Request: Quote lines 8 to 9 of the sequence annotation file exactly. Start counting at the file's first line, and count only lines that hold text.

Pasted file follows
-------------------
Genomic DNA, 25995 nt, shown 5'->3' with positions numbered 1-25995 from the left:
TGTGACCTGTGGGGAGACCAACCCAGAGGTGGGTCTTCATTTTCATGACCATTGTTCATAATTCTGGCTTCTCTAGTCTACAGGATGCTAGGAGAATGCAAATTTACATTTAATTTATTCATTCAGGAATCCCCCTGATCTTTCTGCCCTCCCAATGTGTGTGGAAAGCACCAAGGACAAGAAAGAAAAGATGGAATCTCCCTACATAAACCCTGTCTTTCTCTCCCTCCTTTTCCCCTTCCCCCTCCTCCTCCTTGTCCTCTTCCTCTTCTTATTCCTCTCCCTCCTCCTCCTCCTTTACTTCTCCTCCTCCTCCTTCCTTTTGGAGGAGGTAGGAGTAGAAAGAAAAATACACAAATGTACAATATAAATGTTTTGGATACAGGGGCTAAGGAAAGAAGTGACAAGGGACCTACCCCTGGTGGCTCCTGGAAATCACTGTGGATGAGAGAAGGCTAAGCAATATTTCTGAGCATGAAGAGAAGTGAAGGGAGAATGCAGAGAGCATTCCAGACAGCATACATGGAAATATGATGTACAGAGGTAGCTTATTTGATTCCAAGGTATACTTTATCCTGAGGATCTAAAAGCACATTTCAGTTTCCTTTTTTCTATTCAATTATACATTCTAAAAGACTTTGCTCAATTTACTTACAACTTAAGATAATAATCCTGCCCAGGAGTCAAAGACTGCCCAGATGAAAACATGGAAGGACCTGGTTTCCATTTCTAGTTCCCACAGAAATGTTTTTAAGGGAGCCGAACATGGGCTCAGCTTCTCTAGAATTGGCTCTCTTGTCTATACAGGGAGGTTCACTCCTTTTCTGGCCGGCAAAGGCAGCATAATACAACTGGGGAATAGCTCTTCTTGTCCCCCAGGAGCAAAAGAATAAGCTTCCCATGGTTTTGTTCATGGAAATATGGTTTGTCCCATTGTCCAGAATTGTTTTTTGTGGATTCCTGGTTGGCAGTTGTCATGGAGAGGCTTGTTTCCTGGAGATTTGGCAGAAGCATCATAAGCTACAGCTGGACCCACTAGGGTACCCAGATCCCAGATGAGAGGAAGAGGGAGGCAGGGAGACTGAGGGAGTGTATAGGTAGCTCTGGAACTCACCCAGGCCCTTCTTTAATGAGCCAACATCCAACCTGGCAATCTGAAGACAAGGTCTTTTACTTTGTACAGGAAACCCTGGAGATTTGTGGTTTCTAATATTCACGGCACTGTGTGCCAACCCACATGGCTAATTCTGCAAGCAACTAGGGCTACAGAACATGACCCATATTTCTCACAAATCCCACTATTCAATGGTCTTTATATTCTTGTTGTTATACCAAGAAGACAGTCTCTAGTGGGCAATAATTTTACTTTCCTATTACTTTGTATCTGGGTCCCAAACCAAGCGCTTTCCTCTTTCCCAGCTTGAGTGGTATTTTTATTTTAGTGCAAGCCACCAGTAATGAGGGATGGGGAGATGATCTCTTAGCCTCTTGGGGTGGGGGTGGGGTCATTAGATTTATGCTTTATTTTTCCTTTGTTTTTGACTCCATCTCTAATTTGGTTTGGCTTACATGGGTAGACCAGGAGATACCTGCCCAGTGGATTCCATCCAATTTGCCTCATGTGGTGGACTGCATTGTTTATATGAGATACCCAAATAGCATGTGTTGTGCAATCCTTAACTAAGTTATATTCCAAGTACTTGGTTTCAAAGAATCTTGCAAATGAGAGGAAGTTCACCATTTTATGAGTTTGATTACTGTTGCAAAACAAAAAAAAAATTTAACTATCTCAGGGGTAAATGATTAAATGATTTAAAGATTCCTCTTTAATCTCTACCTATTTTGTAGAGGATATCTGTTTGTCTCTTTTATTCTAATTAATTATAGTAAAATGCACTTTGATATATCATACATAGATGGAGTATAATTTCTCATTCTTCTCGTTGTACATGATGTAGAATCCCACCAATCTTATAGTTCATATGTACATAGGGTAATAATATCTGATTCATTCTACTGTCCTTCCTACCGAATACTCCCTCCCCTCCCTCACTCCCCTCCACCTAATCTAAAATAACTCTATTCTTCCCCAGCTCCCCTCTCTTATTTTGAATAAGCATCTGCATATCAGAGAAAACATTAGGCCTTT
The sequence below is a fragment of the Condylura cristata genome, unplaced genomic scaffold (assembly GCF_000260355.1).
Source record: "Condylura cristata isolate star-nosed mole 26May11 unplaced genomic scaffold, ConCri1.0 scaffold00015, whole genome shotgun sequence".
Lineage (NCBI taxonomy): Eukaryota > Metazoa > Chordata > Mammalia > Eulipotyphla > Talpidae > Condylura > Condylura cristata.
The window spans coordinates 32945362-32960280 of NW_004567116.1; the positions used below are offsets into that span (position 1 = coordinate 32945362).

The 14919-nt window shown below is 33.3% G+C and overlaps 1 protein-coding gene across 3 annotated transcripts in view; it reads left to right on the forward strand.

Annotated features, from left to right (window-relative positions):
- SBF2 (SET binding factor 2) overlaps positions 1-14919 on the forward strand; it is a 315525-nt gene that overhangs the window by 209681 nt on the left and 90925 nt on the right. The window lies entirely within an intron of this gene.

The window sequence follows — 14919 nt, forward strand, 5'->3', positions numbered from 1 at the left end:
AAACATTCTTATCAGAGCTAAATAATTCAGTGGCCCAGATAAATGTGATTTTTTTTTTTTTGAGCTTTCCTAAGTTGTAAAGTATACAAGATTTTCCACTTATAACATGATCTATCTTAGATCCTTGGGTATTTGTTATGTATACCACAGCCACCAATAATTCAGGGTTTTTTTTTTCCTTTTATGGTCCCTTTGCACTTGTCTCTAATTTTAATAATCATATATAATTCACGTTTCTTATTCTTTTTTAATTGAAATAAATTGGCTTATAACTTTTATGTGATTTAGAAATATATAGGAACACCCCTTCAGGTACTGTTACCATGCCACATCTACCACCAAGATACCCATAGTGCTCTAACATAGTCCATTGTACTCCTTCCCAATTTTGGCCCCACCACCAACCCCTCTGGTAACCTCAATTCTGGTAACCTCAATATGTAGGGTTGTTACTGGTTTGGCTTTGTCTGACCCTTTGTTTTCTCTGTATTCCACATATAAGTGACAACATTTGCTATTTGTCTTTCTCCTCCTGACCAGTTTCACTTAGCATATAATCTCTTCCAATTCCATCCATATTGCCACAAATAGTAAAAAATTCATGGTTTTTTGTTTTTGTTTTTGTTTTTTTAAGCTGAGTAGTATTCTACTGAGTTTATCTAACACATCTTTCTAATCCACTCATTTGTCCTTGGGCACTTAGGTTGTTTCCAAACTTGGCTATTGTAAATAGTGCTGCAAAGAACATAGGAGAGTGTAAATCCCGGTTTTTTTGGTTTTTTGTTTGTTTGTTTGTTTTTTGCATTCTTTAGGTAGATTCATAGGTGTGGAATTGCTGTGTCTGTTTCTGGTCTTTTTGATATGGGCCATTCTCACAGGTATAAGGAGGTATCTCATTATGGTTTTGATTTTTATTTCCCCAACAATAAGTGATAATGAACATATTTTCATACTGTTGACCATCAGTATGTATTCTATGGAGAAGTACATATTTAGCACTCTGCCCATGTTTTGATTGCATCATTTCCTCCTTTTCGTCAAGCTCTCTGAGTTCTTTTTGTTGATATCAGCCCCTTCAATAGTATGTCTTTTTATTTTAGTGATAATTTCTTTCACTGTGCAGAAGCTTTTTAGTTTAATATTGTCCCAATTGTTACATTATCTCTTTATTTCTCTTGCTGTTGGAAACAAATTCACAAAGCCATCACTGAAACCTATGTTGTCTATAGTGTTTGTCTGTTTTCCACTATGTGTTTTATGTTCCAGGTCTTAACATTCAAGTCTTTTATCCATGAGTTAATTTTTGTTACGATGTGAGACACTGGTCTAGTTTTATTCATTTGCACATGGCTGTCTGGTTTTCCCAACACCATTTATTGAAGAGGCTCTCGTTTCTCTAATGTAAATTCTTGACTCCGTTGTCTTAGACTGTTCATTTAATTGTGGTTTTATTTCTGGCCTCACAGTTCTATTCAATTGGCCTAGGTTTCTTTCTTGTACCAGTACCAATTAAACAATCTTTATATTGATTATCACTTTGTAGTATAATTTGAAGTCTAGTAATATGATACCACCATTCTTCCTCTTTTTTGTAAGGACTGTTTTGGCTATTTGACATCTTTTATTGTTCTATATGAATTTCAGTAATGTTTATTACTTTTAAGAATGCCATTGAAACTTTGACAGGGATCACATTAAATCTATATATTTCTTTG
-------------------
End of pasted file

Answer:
Annotated features, from left to right (window-relative positions):
- SBF2 (SET binding factor 2) overlaps positions 1-14919 on the forward strand; it is a 315525-nt gene that overhangs the window by 209681 nt on the left and 90925 nt on the right. The window lies entirely within an intron of this gene.